Numbing the Pain: Looking into the non-prescription pain medication use in student athletes

Different MVHS athletes share their experiences with over-the-counter pain medication

Sophia Chen and Lance Tong

Junior and basketball player Andrew Chang received an elbow to the bicep, resulting in pain that would carry over to his game the next day. However, despite the pain, Chang was able to play with the help of Advil, a non-steroidal anti-inflammatory drug (NSAID).  

“For practice, I don’t take Advil. But for a game, if something is really hurting I’ll take [an] Advil to stop [potential] pain,” Chang said. “But if I know it’s going to be a really physical game, bumping into guys and really physical, I’m probably going to take an Advil before the game so that collisions don’t hurt as much. It’s still going to hurt, just not as much.”

Like Chang, sophomore dancer Shivani Verma also takes Advil but instead, for headaches she gets. 

“I get headaches kind of often. I’m just prone to [headaches],” said Verma. “So then I use Advil because I’m tired and I don’t want to deal with it. And so I just take Advil so it won’t be difficult to go to practice and I won’t [feel] like dying.”

And so I just take Advil so it won’t be difficult to go to practice and I won’t [feel] like dying.”

— Shivani Verma

According to the National Center for Biotechnology Information, 75% of high school athletes report having used some type of NSAID in the past three months. For Chang, he uses Advil when he needs to to play through injuries.

“If I know it’s going to be a really physical game, I’m probably going to take an Advil before the game so that collisions don’t hurt as much,” Chang said.

Unlike Chang, sophomore and hockey player Eric Nguyen never uses pain medication for sports-related injuries.

“I don’t really think [pain medication] helps me that much,” said Nguyen.  “I’m sure [that pain medication works] for some people, but [from] my experience, it doesn’t really help that much.”

David Kaufman, a doctor of epidemiology at Boston University, has done extensive research on NSAIDs. Kaufman explains how NSAIDs are being used more than acetaminophens, a different type of pain reliever that is found in Tylenol, especially in regards to different athletic injuries.

“NSAIDs are drugs that are more commonly [used] because frequently these injuries involve inflammation — acetaminophens doesn’t do anything for inflammation,” Kaufman said. “So typically ibuprofen will be what people take, and initially probably what a doctor would prescribe for an athletic injury.”

Kaufman believes that taking these over-the-counter drugs is perfectly acceptable as long as the usage is warranted and safe. 

“If you take it over-the-counter [pain medication] and you don’t take more than [what] is recommended, then it’s pretty safe,” Kaufman said. “[But taking] much higher doses [can lead to] liver damage. It’s more of a risk in older people than younger people. But I wouldn’t personally shy away from taking those drugs… if I had a sprain.”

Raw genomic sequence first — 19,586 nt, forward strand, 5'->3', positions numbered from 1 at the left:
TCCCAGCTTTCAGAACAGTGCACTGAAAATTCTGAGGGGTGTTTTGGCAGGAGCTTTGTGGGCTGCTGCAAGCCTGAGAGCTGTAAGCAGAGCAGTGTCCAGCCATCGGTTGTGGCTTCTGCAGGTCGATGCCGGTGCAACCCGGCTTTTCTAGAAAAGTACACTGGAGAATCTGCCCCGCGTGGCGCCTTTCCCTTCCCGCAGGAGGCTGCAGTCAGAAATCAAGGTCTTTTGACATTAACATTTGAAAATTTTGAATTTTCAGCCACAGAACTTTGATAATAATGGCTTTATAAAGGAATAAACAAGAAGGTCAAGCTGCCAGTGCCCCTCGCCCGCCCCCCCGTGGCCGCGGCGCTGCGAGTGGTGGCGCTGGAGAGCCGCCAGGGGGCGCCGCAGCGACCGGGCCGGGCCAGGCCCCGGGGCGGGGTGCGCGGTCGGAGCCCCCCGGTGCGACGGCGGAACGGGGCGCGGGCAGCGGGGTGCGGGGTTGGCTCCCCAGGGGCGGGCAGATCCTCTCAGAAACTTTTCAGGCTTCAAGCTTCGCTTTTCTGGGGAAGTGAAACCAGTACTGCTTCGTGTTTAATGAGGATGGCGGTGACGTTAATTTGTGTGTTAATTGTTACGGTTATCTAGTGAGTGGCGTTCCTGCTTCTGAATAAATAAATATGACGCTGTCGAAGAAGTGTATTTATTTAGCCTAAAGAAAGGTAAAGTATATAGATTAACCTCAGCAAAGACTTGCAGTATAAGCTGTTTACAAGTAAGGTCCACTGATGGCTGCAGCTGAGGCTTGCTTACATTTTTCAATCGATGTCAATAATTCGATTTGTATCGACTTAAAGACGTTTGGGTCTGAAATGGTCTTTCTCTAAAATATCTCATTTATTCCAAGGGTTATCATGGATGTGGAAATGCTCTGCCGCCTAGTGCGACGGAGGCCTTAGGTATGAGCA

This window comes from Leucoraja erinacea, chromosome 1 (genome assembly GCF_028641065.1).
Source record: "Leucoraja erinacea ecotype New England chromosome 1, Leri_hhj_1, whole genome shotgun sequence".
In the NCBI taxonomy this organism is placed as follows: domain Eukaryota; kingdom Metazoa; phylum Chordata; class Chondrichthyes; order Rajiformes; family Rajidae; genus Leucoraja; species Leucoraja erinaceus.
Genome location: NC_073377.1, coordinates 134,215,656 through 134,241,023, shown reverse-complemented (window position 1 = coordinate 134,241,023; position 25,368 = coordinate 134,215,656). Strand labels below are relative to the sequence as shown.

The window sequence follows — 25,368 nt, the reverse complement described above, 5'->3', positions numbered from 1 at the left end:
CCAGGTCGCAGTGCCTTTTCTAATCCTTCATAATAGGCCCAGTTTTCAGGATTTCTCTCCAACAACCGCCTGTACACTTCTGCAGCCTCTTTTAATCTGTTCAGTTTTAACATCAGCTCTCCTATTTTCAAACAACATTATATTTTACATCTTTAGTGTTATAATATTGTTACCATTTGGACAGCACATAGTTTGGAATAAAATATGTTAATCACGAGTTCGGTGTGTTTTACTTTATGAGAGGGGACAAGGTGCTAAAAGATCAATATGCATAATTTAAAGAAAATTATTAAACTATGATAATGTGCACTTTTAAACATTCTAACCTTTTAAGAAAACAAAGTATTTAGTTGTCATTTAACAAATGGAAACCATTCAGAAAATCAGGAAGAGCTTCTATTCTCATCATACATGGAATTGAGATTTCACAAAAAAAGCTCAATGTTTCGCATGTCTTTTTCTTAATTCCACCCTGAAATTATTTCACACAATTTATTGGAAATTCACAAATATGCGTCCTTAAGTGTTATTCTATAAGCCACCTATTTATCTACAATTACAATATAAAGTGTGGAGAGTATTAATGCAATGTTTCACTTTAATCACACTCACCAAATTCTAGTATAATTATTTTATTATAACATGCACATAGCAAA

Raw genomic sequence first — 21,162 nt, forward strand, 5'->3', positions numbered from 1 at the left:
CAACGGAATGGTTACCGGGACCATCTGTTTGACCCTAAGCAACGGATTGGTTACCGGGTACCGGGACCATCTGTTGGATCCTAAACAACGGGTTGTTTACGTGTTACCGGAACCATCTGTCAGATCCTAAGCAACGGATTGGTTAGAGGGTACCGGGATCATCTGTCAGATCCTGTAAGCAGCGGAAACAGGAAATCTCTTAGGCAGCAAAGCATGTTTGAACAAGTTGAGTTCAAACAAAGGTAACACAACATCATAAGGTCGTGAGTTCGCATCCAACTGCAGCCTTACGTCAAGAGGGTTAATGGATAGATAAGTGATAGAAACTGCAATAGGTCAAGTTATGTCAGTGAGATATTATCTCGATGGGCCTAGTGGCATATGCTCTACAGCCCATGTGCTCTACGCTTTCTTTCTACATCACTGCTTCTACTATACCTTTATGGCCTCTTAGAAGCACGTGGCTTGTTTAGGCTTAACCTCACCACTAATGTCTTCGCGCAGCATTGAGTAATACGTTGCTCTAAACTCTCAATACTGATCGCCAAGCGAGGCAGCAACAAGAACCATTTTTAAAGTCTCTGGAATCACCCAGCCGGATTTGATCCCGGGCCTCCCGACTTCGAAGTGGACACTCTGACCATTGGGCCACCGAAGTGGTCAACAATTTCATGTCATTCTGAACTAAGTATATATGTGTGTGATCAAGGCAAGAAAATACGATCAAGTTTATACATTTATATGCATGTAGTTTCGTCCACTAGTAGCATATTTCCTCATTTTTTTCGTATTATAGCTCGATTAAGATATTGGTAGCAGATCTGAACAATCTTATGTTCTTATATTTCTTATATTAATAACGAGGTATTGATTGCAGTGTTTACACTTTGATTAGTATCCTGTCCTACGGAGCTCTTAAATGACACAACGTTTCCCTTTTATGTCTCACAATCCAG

If you take it over-the-counter [pain medication] and you don’t take more than [what] is recommended, then it’s pretty safe.”

— David Kaufman

Even though Verma doesn’t know the exact dosage of Advil, she understands that they must be taken in moderation. She does this by limiting herself to just one pill every now and then when the severe headaches develop.

“I’m not going to take a lot of [Advil pills],” Verma said. “If I [took Advil] yesterday, then [I] probably [won’t take one too soon afterwards].”

Despite seeing no harm in taking medication for injuries, Kaufman also states that people who initially take a higher dose are more likely to take too much in the future.

“The most prominent attitude leading to taking too much is this idea that I can decide on my own, how much to take, that the recommendations are in most or guidelines, I can make my own decision,” Kaufman said. “On the other hand, we found that people who had the attitude that they should start with the smaller with the  [lowest] possible dose, and only take more if that doesn’t work, those people are less likely to take too much.”

Nguyen also agrees adrenaline helps and for that reason, finds no reason to take a pain medication.  Instead, he relies on adrenaline to help his pain.

“I personally wouldn’t use [pain medication],” said Nguyen. “I don’t really find a need for it. I feel like every time I get some sort of pain or injury in a game, I usually ignore it [because of] adrenaline, so I don’t really feel the pain during the game.”

Chang regulates his use of the Advil by gauging the severity of the pain and deciding whether or not he can play through it.  He also sees adrenaline as a factor, but he believes pain medication can be useful before adrenaline kicks in.

Follow the label, read the label and don’t take more than what’s suggested on the label.”

— David Kaufman

“[It’s hard] to play through the pain because you have to wait for adrenaline and you don’t really feel anything when there is adrenaline going,” Chang said. “If it’s really hurting, you don’t want to wait. You don’t want to have to [go] through severe pain before the adrenaline starts working. If it’s minor it’s a little bit of numbness that goes through my toes, I’m fine with that. I can play through it and it will eventually [go away].”

Kaufman encourages everyone to always follow the instructions on the containers of medication for safety.

“Follow the label, read the label and don’t take more than what’s suggested on the label,” Kaufman said. “The labeling instructions are there for a reason. I think that that’s a good place to start.”